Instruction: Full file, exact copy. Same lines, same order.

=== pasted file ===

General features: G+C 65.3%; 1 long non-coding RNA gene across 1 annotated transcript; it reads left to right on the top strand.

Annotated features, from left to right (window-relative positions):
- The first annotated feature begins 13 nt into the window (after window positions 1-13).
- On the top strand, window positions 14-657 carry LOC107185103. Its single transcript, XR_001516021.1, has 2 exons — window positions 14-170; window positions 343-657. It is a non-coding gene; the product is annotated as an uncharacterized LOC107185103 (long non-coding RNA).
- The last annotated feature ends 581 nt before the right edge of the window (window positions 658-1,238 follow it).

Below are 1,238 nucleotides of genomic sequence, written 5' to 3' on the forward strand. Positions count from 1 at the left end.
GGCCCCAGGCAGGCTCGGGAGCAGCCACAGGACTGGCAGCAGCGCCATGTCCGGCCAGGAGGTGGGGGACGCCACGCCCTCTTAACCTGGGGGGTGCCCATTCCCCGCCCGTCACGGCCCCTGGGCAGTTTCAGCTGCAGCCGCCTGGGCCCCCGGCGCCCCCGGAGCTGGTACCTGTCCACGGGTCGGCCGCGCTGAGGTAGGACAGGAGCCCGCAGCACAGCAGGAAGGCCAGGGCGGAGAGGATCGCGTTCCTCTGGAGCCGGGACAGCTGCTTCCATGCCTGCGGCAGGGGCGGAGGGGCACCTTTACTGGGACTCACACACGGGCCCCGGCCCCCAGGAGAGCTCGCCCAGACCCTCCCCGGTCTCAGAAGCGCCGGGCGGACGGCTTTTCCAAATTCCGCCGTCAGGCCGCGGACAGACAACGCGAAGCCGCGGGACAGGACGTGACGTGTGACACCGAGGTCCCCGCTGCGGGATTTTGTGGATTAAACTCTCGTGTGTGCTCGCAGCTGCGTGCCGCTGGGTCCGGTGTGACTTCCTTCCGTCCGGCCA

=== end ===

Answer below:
General features: G+C 65.3%; 1 long non-coding RNA gene across 1 annotated transcript; it reads left to right on the top strand.

Annotated features, from left to right (window-relative positions):
- The first annotated feature begins 13 nt into the window (after window positions 1-13).
- On the top strand, window positions 14-657 carry LOC107185103. Its single transcript, XR_001516021.1, has 2 exons — window positions 14-170; window positions 343-657. It is a non-coding gene; the product is annotated as an uncharacterized LOC107185103 (long non-coding RNA).
- The last annotated feature ends 581 nt before the right edge of the window (window positions 658-1,238 follow it).

Below are 1,238 nucleotides of genomic sequence, written 5' to 3' on the forward strand. Positions count from 1 at the left end.
GGCCCCAGGCAGGCTCGGGAGCAGCCACAGGACTGGCAGCAGCGCCATGTCCGGCCAGGAGGTGGGGGACGCCACGCCCTCTTAACCTGGGGGGTGCCCATTCCCCGCCCGTCACGGCCCCTGGGCAGTTTCAGCTGCAGCCGCCTGGGCCCCCGGCGCCCCCGGAGCTGGTACCTGTCCACGGGTCGGCCGCGCTGAGGTAGGACAGGAGCCCGCAGCACAGCAGGAAGGCCAGGGCGGAGAGGATCGCGTTCCTCTGGAGCCGGGACAGCTGCTTCCATGCCTGCGGCAGGGGCGGAGGGGCACCTTTACTGGGACTCACACACGGGCCCCGGCCCCCAGGAGAGCTCGCCCAGACCCTCCCCGGTCTCAGAAGCGCCGGGCGGACGGCTTTTCCAAATTCCGCCGTCAGGCCGCGGACAGACAACGCGAAGCCGCGGGACAGGACGTGACGTGTGACACCGAGGTCCCCGCTGCGGGATTTTGTGGATTAAACTCTCGTGTGTGCTCGCAGCTGCGTGCCGCTGGGTCCGGTGTGACTTCCTTCCGTCCGGCCA